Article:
The cost of living is a big topic this year, as are ways to keep your heating bills down. There are obvious external things we can be doing (like closing doors and windows, turning the thermostat down a couple of degrees, choosing energy efficient appliances etc), but did you know there are also internal factors that can increase your sensitivity to the cold? Here's five reasons why your body may not be heating you up right....
1 - LOW IRON
People with iron deficiency often feel the cold more than people with sufficient iron levels (particularly in their hands and feet) as iron is needed to create haemoglobin and haemoglobin helps move oxygen around the body and deliver it all over the body. Without sufficient oxygen getting where it's needed, our bodies are unable to regulate temperature properly.
Other signs of iron deficiency include shortness of breath, dizziness, pale skin and low energy.
To up your iron through your diet you can include foods such as animal based proteins (red meat, poultry, seafood), dark leafy greens, beans and legumes, nuts and seeds.
** Always consult with a qualified healthcare practitioner before taking iron supplements as excess iron can be harmful to the bodies organs.
2 - UNDERACTIVE THYROID
Our thyroid has many important roles in the body, and one of those is regulating our metabolism. When our thyroid is underactive, our metabolism can slow down which can lead to a drop in core body temperature. A drop in core body temperature will leave us feeling particularly vulnerable to the cold.
Other signs of an underactive thyroid can include unexplained weight gain, fatigue, low mood, constipation, hair loss, dry skin and aching joints/muscles.
3 - HORMONES!
The battle of the sexes has never had a more fraught battleground than that of the heater's thermostat controls. There a few reasons why women are particularly sensitive to feeling the cold, and one of those is our hormones.
Oestrogen and progesterone are two of the main players for women when it comes to reproductive hormones, yet they play various other roles in our bodies that are not related to reproduction and the menstrual cycle. Oestrogen plays a role in vasodilation (widening of blood vessels) which reduces our body temperature by increasing blood flow to the skin where the heat can be lost to the air. Progesterone has the opposite effect, it constricts blood vessels and the body moves blood flow away from the extremities and towards it's vital organs instead leading to cold hands and feet.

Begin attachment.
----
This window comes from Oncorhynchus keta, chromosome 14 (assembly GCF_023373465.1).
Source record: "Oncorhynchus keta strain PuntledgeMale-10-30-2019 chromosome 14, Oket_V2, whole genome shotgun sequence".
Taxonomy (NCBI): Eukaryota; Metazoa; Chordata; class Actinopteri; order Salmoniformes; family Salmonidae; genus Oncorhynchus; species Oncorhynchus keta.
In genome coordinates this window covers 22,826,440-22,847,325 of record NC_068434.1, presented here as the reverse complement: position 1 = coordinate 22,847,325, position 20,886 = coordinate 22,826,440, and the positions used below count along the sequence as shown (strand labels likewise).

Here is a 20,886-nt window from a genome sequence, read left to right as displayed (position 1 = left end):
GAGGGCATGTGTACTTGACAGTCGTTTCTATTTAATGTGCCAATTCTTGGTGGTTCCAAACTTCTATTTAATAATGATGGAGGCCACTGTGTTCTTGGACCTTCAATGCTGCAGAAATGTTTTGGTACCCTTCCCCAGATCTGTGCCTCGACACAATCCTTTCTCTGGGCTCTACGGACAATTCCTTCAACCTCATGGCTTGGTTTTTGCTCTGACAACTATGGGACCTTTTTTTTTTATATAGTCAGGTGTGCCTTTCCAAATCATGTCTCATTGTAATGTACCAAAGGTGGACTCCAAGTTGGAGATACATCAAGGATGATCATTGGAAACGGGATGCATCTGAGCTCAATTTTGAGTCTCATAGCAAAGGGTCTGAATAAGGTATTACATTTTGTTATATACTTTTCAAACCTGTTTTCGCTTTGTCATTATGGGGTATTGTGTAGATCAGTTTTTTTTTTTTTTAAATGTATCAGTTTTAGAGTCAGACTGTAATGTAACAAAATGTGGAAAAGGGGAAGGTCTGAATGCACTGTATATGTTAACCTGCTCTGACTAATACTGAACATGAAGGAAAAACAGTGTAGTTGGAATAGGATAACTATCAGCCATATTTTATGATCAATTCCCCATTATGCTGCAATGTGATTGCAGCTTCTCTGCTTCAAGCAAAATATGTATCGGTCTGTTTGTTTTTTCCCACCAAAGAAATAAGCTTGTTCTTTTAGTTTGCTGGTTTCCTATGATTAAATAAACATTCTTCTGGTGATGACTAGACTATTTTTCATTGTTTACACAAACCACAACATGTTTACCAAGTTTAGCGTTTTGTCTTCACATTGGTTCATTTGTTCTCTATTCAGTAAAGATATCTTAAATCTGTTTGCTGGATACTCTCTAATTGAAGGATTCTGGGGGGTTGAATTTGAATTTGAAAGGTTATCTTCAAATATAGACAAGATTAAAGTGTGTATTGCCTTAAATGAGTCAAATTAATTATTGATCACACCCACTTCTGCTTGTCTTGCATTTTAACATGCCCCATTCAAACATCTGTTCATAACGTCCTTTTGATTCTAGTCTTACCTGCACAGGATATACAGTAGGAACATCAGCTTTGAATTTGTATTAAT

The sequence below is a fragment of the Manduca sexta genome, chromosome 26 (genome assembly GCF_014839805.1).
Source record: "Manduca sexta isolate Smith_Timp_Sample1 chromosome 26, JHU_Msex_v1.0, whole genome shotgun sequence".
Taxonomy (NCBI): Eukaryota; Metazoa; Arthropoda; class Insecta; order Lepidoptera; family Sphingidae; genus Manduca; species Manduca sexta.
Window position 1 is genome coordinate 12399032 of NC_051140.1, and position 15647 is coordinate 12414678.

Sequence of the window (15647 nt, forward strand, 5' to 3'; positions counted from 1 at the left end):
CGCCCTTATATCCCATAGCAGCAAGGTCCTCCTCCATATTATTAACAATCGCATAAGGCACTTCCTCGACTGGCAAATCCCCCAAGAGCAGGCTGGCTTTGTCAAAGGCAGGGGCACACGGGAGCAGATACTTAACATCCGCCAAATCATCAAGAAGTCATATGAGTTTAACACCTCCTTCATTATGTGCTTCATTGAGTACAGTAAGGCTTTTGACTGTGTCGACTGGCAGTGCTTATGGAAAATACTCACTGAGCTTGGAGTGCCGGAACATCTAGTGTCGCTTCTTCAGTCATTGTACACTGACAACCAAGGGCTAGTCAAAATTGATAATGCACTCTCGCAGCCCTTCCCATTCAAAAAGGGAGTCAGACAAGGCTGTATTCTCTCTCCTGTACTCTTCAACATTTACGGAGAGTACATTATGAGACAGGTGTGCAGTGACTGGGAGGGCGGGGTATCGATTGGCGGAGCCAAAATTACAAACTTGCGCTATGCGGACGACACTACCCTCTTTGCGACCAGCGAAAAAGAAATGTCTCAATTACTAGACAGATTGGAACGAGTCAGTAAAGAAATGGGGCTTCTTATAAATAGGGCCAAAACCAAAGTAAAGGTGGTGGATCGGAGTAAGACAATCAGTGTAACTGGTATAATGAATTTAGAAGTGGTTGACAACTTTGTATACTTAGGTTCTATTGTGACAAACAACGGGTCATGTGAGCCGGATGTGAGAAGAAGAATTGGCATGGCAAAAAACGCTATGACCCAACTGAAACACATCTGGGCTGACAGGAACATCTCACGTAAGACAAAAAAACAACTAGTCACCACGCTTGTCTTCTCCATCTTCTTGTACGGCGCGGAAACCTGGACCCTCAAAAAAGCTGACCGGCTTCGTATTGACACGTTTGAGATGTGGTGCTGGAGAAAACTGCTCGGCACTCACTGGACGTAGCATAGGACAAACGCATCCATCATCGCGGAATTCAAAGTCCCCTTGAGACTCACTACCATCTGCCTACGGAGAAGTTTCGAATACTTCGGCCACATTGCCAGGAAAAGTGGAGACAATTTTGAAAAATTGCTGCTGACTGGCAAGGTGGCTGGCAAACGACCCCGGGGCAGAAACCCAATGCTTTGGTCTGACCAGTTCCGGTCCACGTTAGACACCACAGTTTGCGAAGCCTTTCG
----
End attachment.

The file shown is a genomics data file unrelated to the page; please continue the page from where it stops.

A study from the University of Utah* found that while women have a very slightly higher core body temperature, their extremities can be up to three degrees colder than mens.
Because our hormones fluctuate during the course of our cycle, the way we perceive the cold will also change over the month, and imbalances in these hormones can have an impact on thermoregulation.
4 - DEHYDRATION
We all know that drinking enough water is important, but we tend to think about it more during summer, yet the impact of dehydration during winter can also be enormous. A study from the University of New Hampshire* found that the risk of dehydration is greater in winter as people tend to forget to drink as they don't feel as thirsty, or they drink hot beverages that aren't as beneficial at improving hydration levels (herbal tea is the best hot beverage for hydration).
Water is very good at absorbing and storing heat, so the body uses it to help regulate our body temperature.
When our water levels are low, our body restricts how much blood is directed towards the skin so that it can prioritise more important organs. Without the flow of nice warm blood to the skin, the impact of the cold is more keenly felt.
To help up your fluid levels during winter - try keeping a water bottle handy at work/school, in the car etc so it's always nearby. If you're not a fan of plain water, try adding a squeeze of lemon juice, or drink herbal teas if you're after a warming drink.
5 - BODY COMPOSITION
People with low body weight will generally feel the cold more than others due to a lower body fat percentage - however this isn't true for everyone - some people with a low body weight have a fast metabolism which can help generate the extra heat.
While body fat helps insulate us against the cold, muscle mass works as a great heat producer. People with very low muscle mass such as people on bed rest, or muscle wasting diseases will definitely feel the cold more, but the muscle mass doesn't have to be so pronounced for us to notice a difference. Even small changes in muscle mass can make a difference to our body temperature.
So if you've been feeling the cold more so this winter than everyone else around you, perhaps there's a reason for your cold intolerance, and addressing it could not only improve your health, but also your heating bill!
The Natural Health and Wellness Clinic
(03) 5977 7342
* References available on request